Nyx, the Hesperides, and Atlas


When Ludwig Ross dug around the foundations of the Parthenon in 1836, he found, among other fragments of sculptures lying beneath the east front, only one piece which in his opinion might possibly have fallen from the pediment: a male torso preserved from neck and shoulders to the hips (Fig. 215, next page). Because of the find-spot, the heavy weathering, and indications on the neck that the head was turned a little to the right, the torso is commonly attributed to the right side of the east pediment. The muscular tension [of the sculpture known as Figure H] springs from great physical effort: both arms are raised, the left hip is placed higher, the neck turns to its proper right. The comparatively small scale of the statue necessitates its placement far from the center and therefore at some distance from Zeus.*

Experts from the Institute of Anatomy at the University of Aarhus in Denmark helped Kristian Jeppesen with this technical anatomical analysis of the torso known as Figure H:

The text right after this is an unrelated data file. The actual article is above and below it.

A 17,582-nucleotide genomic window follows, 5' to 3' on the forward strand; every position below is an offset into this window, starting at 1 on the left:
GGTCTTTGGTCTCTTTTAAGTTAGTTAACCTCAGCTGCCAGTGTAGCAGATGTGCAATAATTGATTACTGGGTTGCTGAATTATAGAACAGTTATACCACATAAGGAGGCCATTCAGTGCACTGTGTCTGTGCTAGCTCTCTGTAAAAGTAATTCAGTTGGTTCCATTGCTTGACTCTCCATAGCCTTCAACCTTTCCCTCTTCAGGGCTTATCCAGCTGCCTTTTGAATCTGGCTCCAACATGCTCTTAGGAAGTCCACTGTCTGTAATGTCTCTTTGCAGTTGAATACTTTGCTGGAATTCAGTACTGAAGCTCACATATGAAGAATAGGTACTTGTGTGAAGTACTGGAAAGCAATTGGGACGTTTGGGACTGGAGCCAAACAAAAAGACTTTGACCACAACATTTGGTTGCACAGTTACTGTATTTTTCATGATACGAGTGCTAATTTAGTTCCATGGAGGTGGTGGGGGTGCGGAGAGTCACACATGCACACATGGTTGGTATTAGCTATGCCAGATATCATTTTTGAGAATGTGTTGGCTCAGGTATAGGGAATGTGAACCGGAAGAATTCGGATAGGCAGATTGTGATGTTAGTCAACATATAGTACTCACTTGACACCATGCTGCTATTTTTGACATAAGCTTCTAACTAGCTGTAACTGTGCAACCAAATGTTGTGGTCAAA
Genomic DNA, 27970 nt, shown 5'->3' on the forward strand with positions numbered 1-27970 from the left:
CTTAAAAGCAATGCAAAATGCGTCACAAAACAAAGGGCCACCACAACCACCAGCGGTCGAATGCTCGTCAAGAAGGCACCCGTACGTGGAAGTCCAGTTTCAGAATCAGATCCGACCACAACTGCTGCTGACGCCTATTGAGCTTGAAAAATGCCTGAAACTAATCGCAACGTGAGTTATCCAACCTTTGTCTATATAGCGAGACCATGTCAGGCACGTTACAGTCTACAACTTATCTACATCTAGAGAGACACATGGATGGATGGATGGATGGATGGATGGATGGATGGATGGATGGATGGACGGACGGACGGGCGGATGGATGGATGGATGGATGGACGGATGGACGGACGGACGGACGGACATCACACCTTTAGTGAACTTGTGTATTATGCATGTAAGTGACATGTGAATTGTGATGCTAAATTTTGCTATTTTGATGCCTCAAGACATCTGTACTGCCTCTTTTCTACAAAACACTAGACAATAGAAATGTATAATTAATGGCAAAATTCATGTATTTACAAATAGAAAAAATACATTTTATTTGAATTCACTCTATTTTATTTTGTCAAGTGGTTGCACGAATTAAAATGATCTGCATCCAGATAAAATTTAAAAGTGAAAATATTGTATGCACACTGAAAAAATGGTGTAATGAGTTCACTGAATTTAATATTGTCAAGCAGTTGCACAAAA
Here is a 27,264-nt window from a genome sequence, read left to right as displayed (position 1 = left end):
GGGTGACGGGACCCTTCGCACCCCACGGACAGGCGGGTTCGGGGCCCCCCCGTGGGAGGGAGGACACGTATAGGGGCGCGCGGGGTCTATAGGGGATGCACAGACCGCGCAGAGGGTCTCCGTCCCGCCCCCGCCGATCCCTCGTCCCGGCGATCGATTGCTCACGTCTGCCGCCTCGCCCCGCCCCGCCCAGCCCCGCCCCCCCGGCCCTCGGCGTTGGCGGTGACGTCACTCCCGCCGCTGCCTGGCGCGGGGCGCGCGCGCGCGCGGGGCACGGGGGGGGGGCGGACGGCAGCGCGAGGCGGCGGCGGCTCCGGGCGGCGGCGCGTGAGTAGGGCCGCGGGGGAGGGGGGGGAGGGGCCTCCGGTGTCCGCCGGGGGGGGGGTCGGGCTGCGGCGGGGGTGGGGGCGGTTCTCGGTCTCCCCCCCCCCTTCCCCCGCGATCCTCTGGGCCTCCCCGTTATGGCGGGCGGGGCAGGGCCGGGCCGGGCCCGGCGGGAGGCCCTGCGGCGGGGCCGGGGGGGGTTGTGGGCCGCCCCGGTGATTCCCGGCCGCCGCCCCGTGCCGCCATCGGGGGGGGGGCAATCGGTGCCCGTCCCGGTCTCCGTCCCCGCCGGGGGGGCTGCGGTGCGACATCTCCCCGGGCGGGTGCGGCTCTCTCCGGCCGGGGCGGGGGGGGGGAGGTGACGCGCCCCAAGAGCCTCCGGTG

The right arm is raised a little more than the left one, as shown by the deltoid muscle. The poise of the head is stooping. The right thigh is almost on a line with the side of the body, while the direction of the left thigh deviates markedly from the axis of the trunk, as indicated by the swelling musculus obliquus externus abdominis on the left side of the torso. That the muscles of the right arm were more tensely activated than those of the left arm is confirmed by the contraction of the trapezoid muscle on the right side of the spine. The sharp dividing line separating the upper and lower musculus rectus abdominis and the deep linia semilunaris on the lower abdomen are obvious signs of physical exertion that cause the lungs to gasp for breath. The contraction of the shoulder blades seems excessive but actually corresponds to an intermediate position.

In Figure 217, next page, a live model trained in body building poses in an attitude comparable to that of the restored torso.


Figure 214: From right to left: Nyx, the Hesperides, and Atlas.

*From the writings of Olga Palagia and Kristian Jeppesen.

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